Pernicious caste curse of Tamils living in the dark ages

No amount of militant or political solution can gain Tamils their rights unless this caste menace is eradicated even by enforcement of laws.
by Pearl Thevanayagam

(June 30, London, Sri Lanka Guardian) Mr Sebastian Rasalingam’ article, Sinhalisation of the North and Tamilisation of the South in yesterday’s Sri Lanka Guardian, is of utmost necessity and urgent issue Tamils need to address if we are to reach closure on our prejudices and shine the torch inwards for permanent integration into Sri Lankan polity and obtain our legitimate rights from the majority Sinhala government.

Tamil leaders have systematically fuelled caste based hierarchy and even abroad they cannot desist from trumpeting their castes while paying obeisance to the LTTE leader for championing their rights. When I wrote on Jaffna’s Caste Curse in mid ‘90s for The Sunday Leader most of my friends ridiculed me and said I was living in cloud cuckoo land.

I am still not sure what my caste is. On the one hand my late father used to say we have a family tree and on the other my mother used to say we have enough mix in our blood that it would be indeed very difficult to define our caste-base.

As a 12 year old I became conscious of how Tamils used the caste system to enslave least 75 percent of the Tamil population by obtaining their services virtually free based on their belonging to the servile class. I wondered about my own family’s hypocrisy when on the one hand they practised Catholicism to the letter treating our servants kindly and generously and on the other never allowing us to mix with those who are perceived to belong to lower castes. They even interrogated my classmates before they could be allowed into the hall.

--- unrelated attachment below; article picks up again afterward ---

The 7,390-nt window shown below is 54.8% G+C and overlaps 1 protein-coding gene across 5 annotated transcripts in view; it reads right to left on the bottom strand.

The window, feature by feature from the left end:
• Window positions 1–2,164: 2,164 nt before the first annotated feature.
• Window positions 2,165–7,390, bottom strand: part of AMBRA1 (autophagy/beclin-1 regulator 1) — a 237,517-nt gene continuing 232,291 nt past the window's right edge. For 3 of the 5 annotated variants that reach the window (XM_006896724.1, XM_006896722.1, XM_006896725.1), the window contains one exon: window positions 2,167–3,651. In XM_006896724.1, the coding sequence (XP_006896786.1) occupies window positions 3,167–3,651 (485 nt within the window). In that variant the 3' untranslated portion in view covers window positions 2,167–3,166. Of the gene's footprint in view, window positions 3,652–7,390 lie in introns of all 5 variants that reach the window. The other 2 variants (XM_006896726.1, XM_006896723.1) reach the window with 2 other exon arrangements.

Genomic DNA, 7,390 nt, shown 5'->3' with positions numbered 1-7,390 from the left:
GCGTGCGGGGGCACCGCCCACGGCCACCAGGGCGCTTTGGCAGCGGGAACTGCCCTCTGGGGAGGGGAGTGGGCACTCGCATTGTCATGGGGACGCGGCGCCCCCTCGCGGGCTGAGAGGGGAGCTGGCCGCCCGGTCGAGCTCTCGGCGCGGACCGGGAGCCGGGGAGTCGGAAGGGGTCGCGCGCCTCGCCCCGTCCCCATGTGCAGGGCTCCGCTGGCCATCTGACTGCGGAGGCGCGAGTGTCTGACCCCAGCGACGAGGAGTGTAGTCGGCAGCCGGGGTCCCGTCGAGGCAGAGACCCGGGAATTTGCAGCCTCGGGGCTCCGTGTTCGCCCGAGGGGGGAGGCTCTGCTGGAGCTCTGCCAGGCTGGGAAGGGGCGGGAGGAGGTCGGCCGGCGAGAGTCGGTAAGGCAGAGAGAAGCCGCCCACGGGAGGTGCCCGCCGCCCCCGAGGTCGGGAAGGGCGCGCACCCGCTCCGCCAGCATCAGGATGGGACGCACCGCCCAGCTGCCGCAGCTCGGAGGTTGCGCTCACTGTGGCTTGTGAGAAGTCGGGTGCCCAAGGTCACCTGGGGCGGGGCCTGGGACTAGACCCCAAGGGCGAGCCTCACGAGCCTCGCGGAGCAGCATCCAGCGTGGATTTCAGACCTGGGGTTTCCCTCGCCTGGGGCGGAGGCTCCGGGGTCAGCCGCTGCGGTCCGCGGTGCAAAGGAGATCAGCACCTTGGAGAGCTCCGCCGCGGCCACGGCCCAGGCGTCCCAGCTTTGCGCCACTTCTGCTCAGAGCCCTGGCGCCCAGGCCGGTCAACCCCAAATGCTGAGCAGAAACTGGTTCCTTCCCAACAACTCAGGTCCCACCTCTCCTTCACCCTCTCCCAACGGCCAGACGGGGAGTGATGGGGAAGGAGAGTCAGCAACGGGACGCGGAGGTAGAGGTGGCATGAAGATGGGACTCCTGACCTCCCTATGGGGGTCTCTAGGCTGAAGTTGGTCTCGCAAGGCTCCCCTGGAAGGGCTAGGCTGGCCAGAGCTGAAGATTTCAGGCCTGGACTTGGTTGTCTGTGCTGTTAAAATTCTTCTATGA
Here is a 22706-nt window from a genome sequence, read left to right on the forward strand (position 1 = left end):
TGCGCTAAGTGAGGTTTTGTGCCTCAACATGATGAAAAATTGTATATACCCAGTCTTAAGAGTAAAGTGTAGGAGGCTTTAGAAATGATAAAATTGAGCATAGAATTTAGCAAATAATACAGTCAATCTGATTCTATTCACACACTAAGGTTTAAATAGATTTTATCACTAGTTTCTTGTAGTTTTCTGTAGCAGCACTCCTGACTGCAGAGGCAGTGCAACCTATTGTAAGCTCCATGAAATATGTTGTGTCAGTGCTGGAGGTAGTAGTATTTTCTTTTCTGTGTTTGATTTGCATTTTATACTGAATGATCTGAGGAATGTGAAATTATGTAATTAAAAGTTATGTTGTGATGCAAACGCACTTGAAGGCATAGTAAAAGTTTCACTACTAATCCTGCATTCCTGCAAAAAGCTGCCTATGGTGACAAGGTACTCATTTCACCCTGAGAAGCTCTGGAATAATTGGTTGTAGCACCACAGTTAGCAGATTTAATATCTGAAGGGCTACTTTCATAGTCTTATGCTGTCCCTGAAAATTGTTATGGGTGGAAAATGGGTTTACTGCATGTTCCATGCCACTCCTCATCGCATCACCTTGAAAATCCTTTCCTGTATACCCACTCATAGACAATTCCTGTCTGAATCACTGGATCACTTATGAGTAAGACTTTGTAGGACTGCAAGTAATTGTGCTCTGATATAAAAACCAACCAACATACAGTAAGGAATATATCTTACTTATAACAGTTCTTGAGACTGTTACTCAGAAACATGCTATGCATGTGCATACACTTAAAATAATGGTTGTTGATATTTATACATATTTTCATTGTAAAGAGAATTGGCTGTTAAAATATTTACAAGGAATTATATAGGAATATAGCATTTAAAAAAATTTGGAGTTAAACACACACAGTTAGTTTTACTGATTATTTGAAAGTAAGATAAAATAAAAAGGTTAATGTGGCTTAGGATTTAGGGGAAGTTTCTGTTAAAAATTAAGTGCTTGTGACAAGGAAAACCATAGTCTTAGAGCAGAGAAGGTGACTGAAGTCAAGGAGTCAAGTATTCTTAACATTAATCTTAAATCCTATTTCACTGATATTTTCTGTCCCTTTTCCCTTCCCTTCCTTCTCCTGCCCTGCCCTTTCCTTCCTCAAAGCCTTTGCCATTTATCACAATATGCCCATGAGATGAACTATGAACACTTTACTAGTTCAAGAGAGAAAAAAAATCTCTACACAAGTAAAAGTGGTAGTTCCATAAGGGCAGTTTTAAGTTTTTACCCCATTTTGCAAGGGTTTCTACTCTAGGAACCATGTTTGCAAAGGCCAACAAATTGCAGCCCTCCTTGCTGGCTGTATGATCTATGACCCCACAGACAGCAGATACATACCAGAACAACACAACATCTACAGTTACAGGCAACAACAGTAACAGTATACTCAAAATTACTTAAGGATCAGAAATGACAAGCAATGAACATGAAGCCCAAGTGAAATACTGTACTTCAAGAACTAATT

I still remember the day Rev. Sr. Christobel asked me to accompany her on a visit to Thiddy, an enclave of shanties right behind St Patrick’s College which housed the Parayar community, the most untouchables of castes in Jaffna because they were the lavatory cleaners. Knowing what would be in store for me if my mother knew I kept my visit a secret. I have always wondered why this community had auburn hair and either blue or brown eyes and reddish complexion. We visited a few houses, gave them some food and clothing, bandaged festering wounds, cleaned up a little round the houses and gave them advice on how to maintain hygiene.

For someone who was brought up to believe that some were born to serve us, that particular day was an eye-opener for me. I realised even at that young age that even though we were Christians we were not practising Christ’s message that all are equal in the eyes of God and we were created in his image.

As to the appearance of the Parayar community it suddenly dawned on me they could be descendents of the colonialists and as they departed, those who were left behind had no place in the caste system ergo relegated to do the most menial of jobs.

I was touched and enlightened by this scholar Mr Rasalingam’s honest, erudite and simple explanation on the fate that befell Tamils and why Tamils need to change their attitudes. They are still living in the dark ages carrying with them the burden of ignorance, arrogance and narrow-mindedness.

No amount of militant or political solution can gain Tamils their rights unless this caste menace is eradicated even by enforcement of laws.

Please accept my congratulations on this excellent article Mr Rasalingam.

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